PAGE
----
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We apply and develop multi-scale simulations of chemical reactions and biological signaling pathways, particularly those regulated by calcium. Our tools include molecular and Brownian dynamics, ordinary and partial differential equations, as well as multi-scale approaches for integrating molecular-scale information into macroscopic chemical phenomena. Among our interests, we are addressing questions including how protein function can be predicted and manipulated, how chemical processes including signal transduction are controlled by their environment and how biological systems can inform material design.  To answer these questions, we focus on the interplay between molecular-scale events, such as protein-ligand (or drug) binding, and cellular-scale signaling pathways arising from interactions between proteins, that shape human health. Our long term goal is thus to understand how biological signaling pathways are controlled at the cellular level, how they are perturbed in disease and identify molecular strategies to restore normal function.  Additional information on specific research themes may be found on our Research page.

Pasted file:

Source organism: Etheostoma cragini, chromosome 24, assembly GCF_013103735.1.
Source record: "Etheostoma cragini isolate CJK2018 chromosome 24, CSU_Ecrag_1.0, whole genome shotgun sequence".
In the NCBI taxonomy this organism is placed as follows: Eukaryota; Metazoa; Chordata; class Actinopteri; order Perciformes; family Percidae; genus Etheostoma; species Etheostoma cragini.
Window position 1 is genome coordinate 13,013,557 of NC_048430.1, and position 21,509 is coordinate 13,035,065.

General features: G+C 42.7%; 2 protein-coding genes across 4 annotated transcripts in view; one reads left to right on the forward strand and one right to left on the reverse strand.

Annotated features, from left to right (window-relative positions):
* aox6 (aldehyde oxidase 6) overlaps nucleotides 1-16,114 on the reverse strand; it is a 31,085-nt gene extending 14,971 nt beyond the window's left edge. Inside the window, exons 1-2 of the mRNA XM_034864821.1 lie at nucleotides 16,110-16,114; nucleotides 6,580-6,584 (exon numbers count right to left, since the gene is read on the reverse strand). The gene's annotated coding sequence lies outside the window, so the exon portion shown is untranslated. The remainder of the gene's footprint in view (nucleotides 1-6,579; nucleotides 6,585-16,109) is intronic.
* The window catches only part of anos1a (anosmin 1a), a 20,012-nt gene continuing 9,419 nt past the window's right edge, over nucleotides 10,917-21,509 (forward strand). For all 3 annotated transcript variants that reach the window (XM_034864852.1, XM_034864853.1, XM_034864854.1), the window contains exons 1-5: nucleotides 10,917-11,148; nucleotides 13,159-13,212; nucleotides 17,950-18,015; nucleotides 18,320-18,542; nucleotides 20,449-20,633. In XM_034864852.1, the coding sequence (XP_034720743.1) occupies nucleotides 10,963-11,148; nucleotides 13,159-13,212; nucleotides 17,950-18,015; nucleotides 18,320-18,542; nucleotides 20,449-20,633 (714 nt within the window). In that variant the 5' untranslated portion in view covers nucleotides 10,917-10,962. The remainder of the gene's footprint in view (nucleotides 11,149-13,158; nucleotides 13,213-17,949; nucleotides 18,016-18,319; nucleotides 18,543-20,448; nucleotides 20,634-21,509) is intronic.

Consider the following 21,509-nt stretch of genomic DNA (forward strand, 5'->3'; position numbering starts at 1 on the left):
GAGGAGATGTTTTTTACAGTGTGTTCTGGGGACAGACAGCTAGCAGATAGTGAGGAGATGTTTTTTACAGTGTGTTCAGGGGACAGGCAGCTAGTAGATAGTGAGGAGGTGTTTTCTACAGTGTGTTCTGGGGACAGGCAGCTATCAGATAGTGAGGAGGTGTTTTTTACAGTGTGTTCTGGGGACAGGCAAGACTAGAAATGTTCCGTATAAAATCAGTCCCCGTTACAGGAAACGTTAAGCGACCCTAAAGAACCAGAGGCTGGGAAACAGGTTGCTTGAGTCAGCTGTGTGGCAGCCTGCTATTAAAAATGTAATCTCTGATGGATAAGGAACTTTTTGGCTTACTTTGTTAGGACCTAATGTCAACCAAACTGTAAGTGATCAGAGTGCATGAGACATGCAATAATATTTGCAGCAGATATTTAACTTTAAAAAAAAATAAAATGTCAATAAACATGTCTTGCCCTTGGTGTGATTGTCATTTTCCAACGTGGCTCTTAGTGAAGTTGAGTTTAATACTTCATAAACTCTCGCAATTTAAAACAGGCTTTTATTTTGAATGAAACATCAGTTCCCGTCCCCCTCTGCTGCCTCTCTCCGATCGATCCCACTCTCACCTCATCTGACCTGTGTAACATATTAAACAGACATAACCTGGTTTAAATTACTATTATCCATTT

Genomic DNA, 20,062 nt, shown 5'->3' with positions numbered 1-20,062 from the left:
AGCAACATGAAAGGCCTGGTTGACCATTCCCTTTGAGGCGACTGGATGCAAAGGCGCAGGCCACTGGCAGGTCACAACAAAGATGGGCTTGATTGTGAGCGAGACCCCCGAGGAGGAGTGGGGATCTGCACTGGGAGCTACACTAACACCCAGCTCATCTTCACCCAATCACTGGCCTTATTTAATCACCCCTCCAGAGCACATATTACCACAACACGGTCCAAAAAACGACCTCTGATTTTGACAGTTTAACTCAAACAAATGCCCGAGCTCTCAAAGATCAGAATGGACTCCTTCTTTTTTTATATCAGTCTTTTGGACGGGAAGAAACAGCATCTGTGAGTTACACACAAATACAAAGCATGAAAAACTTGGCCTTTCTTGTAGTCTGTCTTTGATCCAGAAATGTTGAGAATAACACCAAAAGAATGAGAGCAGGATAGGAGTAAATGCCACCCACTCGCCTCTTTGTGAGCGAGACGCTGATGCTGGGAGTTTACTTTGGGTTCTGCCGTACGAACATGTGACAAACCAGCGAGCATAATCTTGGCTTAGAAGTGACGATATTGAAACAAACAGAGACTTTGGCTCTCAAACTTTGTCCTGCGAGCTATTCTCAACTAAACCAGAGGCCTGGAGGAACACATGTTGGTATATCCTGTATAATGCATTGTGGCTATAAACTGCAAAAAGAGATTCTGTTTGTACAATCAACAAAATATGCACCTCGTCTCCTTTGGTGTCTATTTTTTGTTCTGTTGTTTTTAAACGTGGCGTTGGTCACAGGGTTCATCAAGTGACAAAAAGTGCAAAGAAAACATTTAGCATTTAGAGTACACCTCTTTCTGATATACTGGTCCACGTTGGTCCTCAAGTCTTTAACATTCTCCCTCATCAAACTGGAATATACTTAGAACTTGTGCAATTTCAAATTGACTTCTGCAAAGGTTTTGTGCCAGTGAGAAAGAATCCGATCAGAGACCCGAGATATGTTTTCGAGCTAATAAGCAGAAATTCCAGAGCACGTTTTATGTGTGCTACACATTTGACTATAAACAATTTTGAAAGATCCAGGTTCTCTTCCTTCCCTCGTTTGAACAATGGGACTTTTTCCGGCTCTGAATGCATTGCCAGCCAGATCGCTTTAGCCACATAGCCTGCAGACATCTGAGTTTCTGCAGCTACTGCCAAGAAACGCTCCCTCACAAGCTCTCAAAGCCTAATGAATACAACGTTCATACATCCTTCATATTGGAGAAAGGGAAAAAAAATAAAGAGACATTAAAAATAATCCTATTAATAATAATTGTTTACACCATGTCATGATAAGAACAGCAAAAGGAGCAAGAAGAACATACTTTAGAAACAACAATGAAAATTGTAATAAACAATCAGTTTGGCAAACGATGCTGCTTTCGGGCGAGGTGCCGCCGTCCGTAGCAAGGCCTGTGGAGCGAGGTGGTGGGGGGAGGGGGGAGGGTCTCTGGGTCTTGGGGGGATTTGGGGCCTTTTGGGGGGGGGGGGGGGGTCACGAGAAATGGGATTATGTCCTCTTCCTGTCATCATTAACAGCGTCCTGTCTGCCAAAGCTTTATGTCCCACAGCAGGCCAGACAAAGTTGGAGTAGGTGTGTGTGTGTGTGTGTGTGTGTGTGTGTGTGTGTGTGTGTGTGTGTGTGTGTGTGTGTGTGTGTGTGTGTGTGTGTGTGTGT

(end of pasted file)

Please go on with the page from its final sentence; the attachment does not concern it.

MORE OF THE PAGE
Our research is currently supported through the National Institutes of Health and the Petroleum Research Fund. 


Peter M. Kekenes-Huskey, Ph.D.

From the Blog

Congrats to Darin Vaughan for winning this year's Regional Undergraduate Poster Competition. Dylan Colli and Ryan Blood also showcased their research results in UK's Showcase of Undergraduate Scholars earlier in the week.   
Chuck Adeniran received the Lyman T Johnson Fellowship as well as was nominated for the 'Fast Start' award for his scholastic achievements within his first year of study.  Pete Kekenes-Huskey was named Faculty Mentor of the Week and was nominated for the Faculty Mentor of the Year Award
Congrats to Bin Sun for receiving his 2nd RCFT Fellowship!
Ryan Blood enthusiastically announced that Notre Dame has extended him the offer of a Notebaert Fellowship. Through this offer he will have five years of funding to pursue a degree in chemical and biological engineering. Congrats!